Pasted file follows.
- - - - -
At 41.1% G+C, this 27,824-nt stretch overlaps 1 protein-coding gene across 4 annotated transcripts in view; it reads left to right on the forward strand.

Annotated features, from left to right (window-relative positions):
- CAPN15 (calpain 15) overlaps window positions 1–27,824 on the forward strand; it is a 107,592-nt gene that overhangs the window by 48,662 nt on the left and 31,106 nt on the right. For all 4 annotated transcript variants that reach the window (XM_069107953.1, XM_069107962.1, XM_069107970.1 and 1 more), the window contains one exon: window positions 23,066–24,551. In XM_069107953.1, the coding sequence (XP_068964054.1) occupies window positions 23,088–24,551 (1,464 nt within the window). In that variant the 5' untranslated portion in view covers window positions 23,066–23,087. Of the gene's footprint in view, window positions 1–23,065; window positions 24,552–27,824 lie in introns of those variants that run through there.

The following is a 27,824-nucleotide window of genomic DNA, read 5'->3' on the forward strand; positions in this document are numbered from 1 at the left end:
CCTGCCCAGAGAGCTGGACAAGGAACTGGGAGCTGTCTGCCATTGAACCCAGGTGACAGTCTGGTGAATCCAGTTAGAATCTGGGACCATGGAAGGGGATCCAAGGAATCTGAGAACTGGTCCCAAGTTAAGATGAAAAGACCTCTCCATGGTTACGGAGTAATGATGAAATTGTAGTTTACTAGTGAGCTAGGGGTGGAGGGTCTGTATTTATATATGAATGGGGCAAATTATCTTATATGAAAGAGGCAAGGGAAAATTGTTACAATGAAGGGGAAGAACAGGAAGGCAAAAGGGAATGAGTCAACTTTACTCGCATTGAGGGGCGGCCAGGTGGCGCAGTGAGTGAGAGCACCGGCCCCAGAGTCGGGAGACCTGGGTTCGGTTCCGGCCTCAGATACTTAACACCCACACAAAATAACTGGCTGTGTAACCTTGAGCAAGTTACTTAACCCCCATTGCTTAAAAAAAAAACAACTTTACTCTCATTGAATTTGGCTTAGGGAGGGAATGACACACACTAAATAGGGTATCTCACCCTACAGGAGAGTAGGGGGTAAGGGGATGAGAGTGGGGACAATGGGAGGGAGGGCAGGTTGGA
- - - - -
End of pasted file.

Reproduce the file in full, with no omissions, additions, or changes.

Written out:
At 41.1% G+C, this 27,824-nt stretch overlaps 1 protein-coding gene across 4 annotated transcripts in view; it reads left to right on the forward strand.

Annotated features, from left to right (window-relative positions):
- CAPN15 (calpain 15) overlaps window positions 1–27,824 on the forward strand; it is a 107,592-nt gene that overhangs the window by 48,662 nt on the left and 31,106 nt on the right. For all 4 annotated transcript variants that reach the window (XM_069107953.1, XM_069107962.1, XM_069107970.1 and 1 more), the window contains one exon: window positions 23,066–24,551. In XM_069107953.1, the coding sequence (XP_068964054.1) occupies window positions 23,088–24,551 (1,464 nt within the window). In that variant the 5' untranslated portion in view covers window positions 23,066–23,087. Of the gene's footprint in view, window positions 1–23,065; window positions 24,552–27,824 lie in introns of those variants that run through there.

The following is a 27,824-nucleotide window of genomic DNA, read 5'->3' on the forward strand; positions in this document are numbered from 1 at the left end:
CCTGCCCAGAGAGCTGGACAAGGAACTGGGAGCTGTCTGCCATTGAACCCAGGTGACAGTCTGGTGAATCCAGTTAGAATCTGGGACCATGGAAGGGGATCCAAGGAATCTGAGAACTGGTCCCAAGTTAAGATGAAAAGACCTCTCCATGGTTACGGAGTAATGATGAAATTGTAGTTTACTAGTGAGCTAGGGGTGGAGGGTCTGTATTTATATATGAATGGGGCAAATTATCTTATATGAAAGAGGCAAGGGAAAATTGTTACAATGAAGGGGAAGAACAGGAAGGCAAAAGGGAATGAGTCAACTTTACTCGCATTGAGGGGCGGCCAGGTGGCGCAGTGAGTGAGAGCACCGGCCCCAGAGTCGGGAGACCTGGGTTCGGTTCCGGCCTCAGATACTTAACACCCACACAAAATAACTGGCTGTGTAACCTTGAGCAAGTTACTTAACCCCCATTGCTTAAAAAAAAAACAACTTTACTCTCATTGAATTTGGCTTAGGGAGGGAATGACACACACTAAATAGGGTATCTCACCCTACAGGAGAGTAGGGGGTAAGGGGATGAGAGTGGGGACAATGGGAGGGAGGGCAGGTTGGA